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Swimming power plants

So. What is the economic importance of slime? The answer is: huge, and growing! Slime on the surface of a pond might not be attractive. But these are algae. And algae are astonishing. Though individually often no more than a few micrometers long – similar in size to bacteria – the prodigious volumes to which they can grow mean that algal blooms in the world’s oceans are visible from space.

They are among earth’s simplest life forms, yet without them most other life on the planet would be at risk, as micro-algae produce approximately half of our atmospheric oxygen. They are among the most robust forms of life, being able to grow almost anywhere including deserts and seawater. And they are among the most enduring: fossilized algae discovered in India have been dated back 1.7 billion years. No-one knows how many varieties of algae there are, but the American National Museum of Natural History in Washington DC has a collection of more than 320,000 varieties. And mankind uses them in an enormous number of ways.

The Aztecs ate them. We still eat them today – from sushi to food supplements. Algae contain all the essential amino acids, high amounts of simple and complex carbohydrates, an abundance of vitamins, minerals and trace elements. The health benefits claimed for omega-3 fish oils are in fact derived from algae as oily fish such as salmon don't actually produce omega-3. Instead they accumulate their omega-3 reserves by consuming micro-algae.

Different uses

Algae are used to reduce cholesterol. They are used in ice cream and face cream, in toothpaste and shoe polish. They have been used as fertilizers and soil conditioners for centuries. They can be used to bind heavy metals. But what are they? Algae are plants. Seaweeds are types of algae, and kelp seaweed varieties can grow up to 50 meters long. More often, though, algae are microscopic single cell organisms with no roots or stems or leaves. Like other plants, however, they mostly grow by photosynthesis. And the application of biotechnology to micro-algae is where they get really interesting. Algae live on a diet of carbon dioxide and sunshine, which they convert into oxygen and biomass – a combination of fats, carbohydrates and protein. They can be farmed, and once they have been harvested oil can be extracted from them.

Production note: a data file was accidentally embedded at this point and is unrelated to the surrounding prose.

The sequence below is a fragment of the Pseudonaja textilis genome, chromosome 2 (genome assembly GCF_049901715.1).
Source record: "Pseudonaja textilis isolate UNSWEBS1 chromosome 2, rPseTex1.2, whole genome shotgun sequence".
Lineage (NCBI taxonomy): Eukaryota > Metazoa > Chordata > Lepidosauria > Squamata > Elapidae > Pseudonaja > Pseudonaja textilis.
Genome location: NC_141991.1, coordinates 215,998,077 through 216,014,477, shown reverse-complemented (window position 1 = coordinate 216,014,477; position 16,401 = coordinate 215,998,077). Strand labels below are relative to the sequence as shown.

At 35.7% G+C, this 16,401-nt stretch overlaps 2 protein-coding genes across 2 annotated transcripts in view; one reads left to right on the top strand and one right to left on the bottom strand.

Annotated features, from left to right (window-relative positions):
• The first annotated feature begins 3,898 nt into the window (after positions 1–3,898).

Considerable research is currently taking place into their use in the production of biodiesel. Aircraft fuel is already being produced from them by the US military, and has been used by several commercial airlines. The reputation of first generation biofuels suffered as a result of the conversion of prime agricultural land from growing food crops to growing fuel crops. But algaebased fuel is one of the second generation of biofuels which show great potential. It has been claimed that algae could produce up to 300 times more oil per acre than conventional crops such as rapeseed, palms and soybeans; and harvesting cycles can be between one and ten days. Crucially, algae can be grown on land that is not suitable for other crops, including arid and excessively saline soils, and offer the prospect of being able to convert a variety of pollutants into valuable products. They can be fed on waste water – including sewage – and could use the CO2 produced by other industrial processes, such as cement and steel manufacture. Algae-based fuels are essentially carbon-neutral. While they do not reduce atmospheric CO2 – because any CO2 taken out of the atmosphere by the algae is returned when the biofuels are burned – they would eliminate the introduction of new CO2 by displacing conventional hydrocarbons.

Fuel production

Furthermore, once the oil has been extracted from the algae, the remaining matter could be used in the production of other fuels. It can, for example, be digested to make methane; or burned as a biomass fuel in its own right for power generation; and it can be fermented to produce ethanol. In fact, the fermentation of algae to ethanol releases CO2, which could be used to grow more algae, and trials are taking place with such closed-loop systems. That might sound too good to be true, and the commercialization of algae-fuel is probably some way off. But slime is full of surprises!

GEA and algae

Having grown the algae, it is only of any value if it can be separated from the medium – water – that it is growing in. This process is called harvesting, and GEA Westfalia Separator, part of GEA Mechanical Equipment, has been supplying centrifuges for concentrating algae for almost half a century.

But the company has now designed a new generation of separators specifically for algae biotechnology. These separators can be used for processing small to medium capacities of farmed algae suspension (up to 24,000 liters an hour), providing gentle treatment for the sensitive cells and producing very high levels of dry matter. With specially developed classification decanters, GEA Westfalia Separator can now selectively separate special high-quality dyestuffs from the algae or even extrinsic algae from the original algae culture.

GEA Niro Soavi supplies homogenizers used in algae processing, while both GEA Niro and GEA Barr-Rosin supply varieties of equipment for drying algae. These dryers are used in the manufacture of products such as carrageenan, alginates and agar that in turn find applications in medicine and the pharmaceutical industry, and very widely in the food and cosmetics industries where they are used as thickening agents.